A highlight of the University of California, Berkeley and Cal Performances’ six-month residency of South African artist William Kentridge — whose work encompasses drawings in ink and charcoal, illustration, printmaking, film, theater and opera — was the U.S. premiere over the weekend of the multi-disciplinary “SIBYL” in Berkeley’s Zellerbach Hall. The visually and aurally stunning production explores life’s fundamental questions, including issues of chaos and coherence, the need and impossibility of knowing the future, and considerations of life’s choices (sometimes tongue-in-cheek).
On opening night March 17, the program began with “The Moment Has Gone,” Kentridge’s short film which shows him in his studio working, sometimes accompanied by a juxtaposed second William Kentridge. An apparent investigation of the artist’s creative process, the film includes images and echoes that recur in “Waiting for the Sibyl,” the chamber opera that’s the second portion of the program.
Commissioned by Teatro Dell’Opera di Roma in Italy, where it premiered in 2019, the work centers around the Cumaean sibyl, an ancient priestess reputed to have the power to prophesize the future. She lived in a cave near Naples, where people would submit to her questions about their fate. She wrote her answers on oak leaves, which she piled up at the front of her cave, where supplicants would come to receive answers to their queries. Strong winds invariably blew the leaves around, so it was never clear if the information seekers got were prophesies referring to their fates or to those intended for others. In seeking the prophecy, the urge for coherence dissolves into chaos.
To Kentridge, the image of the sibyl is an apt metaphor for uncertainty and the inability to foresee the future. The narrative heart of “SIBYL” are scenes in and around the cave, where, at times, she’s in a frenzy, dancing in a brilliant cape, as if possessed, singing her prophesies.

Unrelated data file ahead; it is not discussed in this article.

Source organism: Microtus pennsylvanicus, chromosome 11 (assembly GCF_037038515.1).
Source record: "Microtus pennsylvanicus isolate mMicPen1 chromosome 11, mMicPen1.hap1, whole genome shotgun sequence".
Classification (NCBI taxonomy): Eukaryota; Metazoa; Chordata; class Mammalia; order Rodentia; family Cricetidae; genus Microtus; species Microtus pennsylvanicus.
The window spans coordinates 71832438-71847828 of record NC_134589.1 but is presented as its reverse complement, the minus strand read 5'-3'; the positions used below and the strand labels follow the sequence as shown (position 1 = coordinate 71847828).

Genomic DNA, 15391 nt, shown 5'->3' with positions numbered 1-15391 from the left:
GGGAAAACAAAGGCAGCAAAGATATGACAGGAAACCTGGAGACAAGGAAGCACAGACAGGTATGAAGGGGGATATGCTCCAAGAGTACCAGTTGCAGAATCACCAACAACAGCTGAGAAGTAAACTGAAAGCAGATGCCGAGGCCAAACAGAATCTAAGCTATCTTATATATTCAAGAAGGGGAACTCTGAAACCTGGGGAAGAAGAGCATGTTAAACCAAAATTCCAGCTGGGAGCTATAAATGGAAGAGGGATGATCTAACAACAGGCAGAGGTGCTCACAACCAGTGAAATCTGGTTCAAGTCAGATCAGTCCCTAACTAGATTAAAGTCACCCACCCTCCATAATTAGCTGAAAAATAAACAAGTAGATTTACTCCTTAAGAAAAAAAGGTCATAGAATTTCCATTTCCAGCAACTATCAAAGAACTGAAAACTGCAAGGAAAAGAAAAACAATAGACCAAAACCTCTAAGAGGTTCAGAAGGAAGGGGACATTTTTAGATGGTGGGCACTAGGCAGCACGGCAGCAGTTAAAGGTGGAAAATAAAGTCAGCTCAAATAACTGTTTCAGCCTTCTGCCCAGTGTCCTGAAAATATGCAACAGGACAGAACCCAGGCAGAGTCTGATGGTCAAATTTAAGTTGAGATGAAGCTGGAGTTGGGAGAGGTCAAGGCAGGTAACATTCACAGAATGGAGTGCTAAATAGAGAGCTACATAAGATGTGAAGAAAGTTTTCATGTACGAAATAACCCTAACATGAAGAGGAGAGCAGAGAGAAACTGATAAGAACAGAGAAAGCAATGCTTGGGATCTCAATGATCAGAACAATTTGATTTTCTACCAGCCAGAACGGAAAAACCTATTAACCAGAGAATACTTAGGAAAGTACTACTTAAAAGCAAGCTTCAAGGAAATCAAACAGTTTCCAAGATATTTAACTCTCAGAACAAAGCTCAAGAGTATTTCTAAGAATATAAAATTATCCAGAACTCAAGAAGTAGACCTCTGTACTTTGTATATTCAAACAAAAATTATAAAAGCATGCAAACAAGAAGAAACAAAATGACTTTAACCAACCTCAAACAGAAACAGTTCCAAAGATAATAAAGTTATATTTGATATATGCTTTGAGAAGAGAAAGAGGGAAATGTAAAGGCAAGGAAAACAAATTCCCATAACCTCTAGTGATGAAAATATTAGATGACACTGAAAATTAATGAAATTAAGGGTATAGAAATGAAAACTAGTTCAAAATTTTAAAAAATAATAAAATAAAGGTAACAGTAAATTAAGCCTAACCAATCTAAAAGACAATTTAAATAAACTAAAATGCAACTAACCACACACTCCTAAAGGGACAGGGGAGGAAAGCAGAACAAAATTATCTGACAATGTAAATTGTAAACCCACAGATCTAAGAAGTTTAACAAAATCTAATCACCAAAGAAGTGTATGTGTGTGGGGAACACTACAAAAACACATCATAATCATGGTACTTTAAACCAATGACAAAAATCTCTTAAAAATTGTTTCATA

Interspersed are distinctive images of abstract black shapes that rotate, showing different angles and combinations, until a recognizable image emerges, providing a brief moment of coherence, only to fall once again into unidentifiable forms.
Kentridge often returns to the image of an oak leaf and old book pages, riffing on the dual meaning of the word leaf in relation to trees and books. Phrases are superimposed on pages of antique volumes, a mixture of memento mori and instruction on how to live.
Ample use is made of elongated shadows, which give a dramatic counterpart to figures in the cave, dwarfing their movements at the same time as they affirm them. Dancers with circle forms around their waists make particularly compelling shadows, circling like tops.
The music by Nhlanhla Mahlangu and Kyle Shepherd includes lyrics drawn from phrases collected by Kentridge over the years and translated into African languages.
Interestingly, the focus of “SIBYL” is not simply traditional and mythical. Kentridge finds time and place to remind us to resist big data and algorithms which rule our lives in their posture of predictability and absolute knowledge under the guise of coherence.
Kentridge-related events continue at Berkeley Art Museum and Pacific Film Archive, 2155 Center St., Berkeley. At 12:30 p.m. March 26, a film of Kentridge’s 2015 staging of Alban Berg’s opera “Lulu” screens for free; at 12:30 p.m. April 2, a film of Kentridge’s 2005 “The Magic Flute” will be shown. Also, the retrospective series “Orchestrating Time: The Films of William Kentridge” continues through April 2. Kentridge’s video “Other Faces” is included in “Out of Africa: Selections from the Kramlich Collection,” a BAMPFA exhibition running through April 20. Visit BAMPFA for details.
At 4 p.m. April 13, the Townsend Center for the Humanities’ “Reflections on William Kentridge” is a free discussion with UC Berkeley scholars in UC Berkeley’s Stephens Hall. Visit William Kentridge Residency – Cal Performances.